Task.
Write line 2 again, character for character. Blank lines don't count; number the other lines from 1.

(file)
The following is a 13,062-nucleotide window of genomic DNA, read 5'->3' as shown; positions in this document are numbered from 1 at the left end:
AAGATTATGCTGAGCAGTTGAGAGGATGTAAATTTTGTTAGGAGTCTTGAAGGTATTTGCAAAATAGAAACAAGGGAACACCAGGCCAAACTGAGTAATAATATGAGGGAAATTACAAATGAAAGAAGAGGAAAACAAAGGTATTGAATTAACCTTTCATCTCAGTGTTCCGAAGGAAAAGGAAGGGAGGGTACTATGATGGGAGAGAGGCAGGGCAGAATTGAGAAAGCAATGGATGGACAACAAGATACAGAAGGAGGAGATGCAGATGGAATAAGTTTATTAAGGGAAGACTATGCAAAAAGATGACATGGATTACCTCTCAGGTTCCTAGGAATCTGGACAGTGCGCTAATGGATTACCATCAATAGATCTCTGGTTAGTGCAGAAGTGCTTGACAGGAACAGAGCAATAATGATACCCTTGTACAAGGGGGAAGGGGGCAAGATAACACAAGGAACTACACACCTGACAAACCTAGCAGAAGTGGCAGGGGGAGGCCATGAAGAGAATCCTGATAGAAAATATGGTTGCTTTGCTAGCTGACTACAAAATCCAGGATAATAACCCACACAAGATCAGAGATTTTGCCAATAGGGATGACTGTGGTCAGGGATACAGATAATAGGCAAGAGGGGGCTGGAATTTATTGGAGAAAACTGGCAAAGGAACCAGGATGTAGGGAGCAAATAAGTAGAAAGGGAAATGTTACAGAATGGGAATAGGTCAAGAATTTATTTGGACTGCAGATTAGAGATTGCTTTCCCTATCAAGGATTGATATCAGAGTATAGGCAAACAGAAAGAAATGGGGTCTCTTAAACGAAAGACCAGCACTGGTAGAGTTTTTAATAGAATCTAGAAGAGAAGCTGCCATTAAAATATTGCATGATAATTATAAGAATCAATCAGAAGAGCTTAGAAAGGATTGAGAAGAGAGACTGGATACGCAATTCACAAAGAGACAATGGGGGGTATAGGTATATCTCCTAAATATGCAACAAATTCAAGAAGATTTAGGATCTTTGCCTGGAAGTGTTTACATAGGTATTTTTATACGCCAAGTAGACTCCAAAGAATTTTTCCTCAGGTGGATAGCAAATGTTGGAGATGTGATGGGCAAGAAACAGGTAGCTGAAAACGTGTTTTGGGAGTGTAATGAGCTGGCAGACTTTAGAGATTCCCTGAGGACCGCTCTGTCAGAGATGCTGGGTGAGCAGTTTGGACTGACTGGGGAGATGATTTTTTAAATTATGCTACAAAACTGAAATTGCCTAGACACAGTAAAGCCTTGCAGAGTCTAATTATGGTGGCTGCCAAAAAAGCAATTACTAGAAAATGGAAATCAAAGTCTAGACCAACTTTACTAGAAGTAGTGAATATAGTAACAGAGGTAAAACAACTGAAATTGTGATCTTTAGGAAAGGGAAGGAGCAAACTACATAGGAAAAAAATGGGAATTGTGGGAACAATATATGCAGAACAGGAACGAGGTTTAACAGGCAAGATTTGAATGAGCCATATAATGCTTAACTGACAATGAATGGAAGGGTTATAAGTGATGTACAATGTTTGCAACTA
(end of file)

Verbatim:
AAGATTATGCTGAGCAGTTGAGAGGATGTAAATTTTGTTAGGAGTCTTGAAGGTATTTGCAAAATAGAAACAAGGGAACACCAGGCCAAACTGAGTAATAATATGAGGGAAATTACAAATGAAAGAAGAGGAAAACAAAGGTATTGAATTAACCTTTCATCTCAGTGTTCCGAAGGAAAAGGAAGGGAGGGTACTATGATGGGAGAGAGGCAGGGCAGAATTGAGAAAGCAATGGATGGACAACAAGATACAGAAGGAGGAGATGCAGATGGAATAAGTTTATTAAGGGAAGACTATGCAAAAAGATGACATGGATTACCTCTCAGGTTCCTAGGAATCTGGACAGTGCGCTAATGGATTACCATCAATAGATCTCTGGTTAGTGCAGAAGTGCTTGACAGGAACAGAGCAATAATGATACCCTTGTACAAGGGGGAAGGGGGCAAGATAACACAAGGAACTACACACCTGACAAACCTAGCAGAAGTGGCAGGGGGAGGCCATGAAGAGAATCCTGATAGAAAATATGGTTGCTTTGCTAGCTGACTACAAAATCCAGGATAATAACCCACACAAGATCAGAGATTTTGCCAATAGGGATGACTGTGGTCAGGGATACAGATAATAGGCAAGAGGGGGCTGGAATTTATTGGAGAAAACTGGCAAAGGAACCAGGATGTAGGGAGCAAATAAGTAGAAAGGGAAATGTTACAGAATGGGAATAGGTCAAGAATTTATTTGGACTGCAGATTAGAGATTGCTTTCCCTATCAAGGATTGATATCAGAGTATAGGCAAACAGAAAGAAATGGGGTCTCTTAAACGAAAGACCAGCACTGGTAGAGTTTTTAATAGAATCTAGAAGAGAAGCTGCCATTAAAATATTGCATGATAATTATAAGAATCAATCAGAAGAGCTTAGAAAGGATTGAGAAGAGAGACTGGATACGCAATTCACAAAGAGACAATGGGGGGTATAGGTATATCTCCTAAATATGCAACAAATTCAAGAAGATTTAGGATCTTTGCCTGGAAGTGTTTACATAGGTATTTTTATACGCCAAGTAGACTCCAAAGAATTTTTCCTCAGGTGGATAGCAAATGTTGGAGATGTGATGGGCAAGAAACAGGTAGCTGAAAACGTGTTTTGGGAGTGTAATGAGCTGGCAGACTTTAGAGATTCCCTGAGGACCGCTCTGTCAGAGATGCTGGGTGAGCAGTTTGGACTGACTGGGGAGATGATTTTTTAAATTATGCTACAAAACTGAAATTGCCTAGACACAGTAAAGCCTTGCAGAGTCTAATTATGGTGGCTGCCAAAAAAGCAATTACTAGAAAATGGAAATCAAAGTCTAGACCAACTTTACTAGAAGTAGTGAATATAGTAACAGAGGTAAAACAACTGAAATTGTGATCTTTAGGAAAGGGAAGGAGCAAACTACATAGGAAAAAAATGGGAATTGTGGGAACAATATATGCAGAACAGGAACGAGGTTTAACAGGCAAGATTTGAATGAGCCATATAATGCTTAACTGACAATGAATGGAAGGGTTATAAGTGATGTACAATGTTTGCAACTA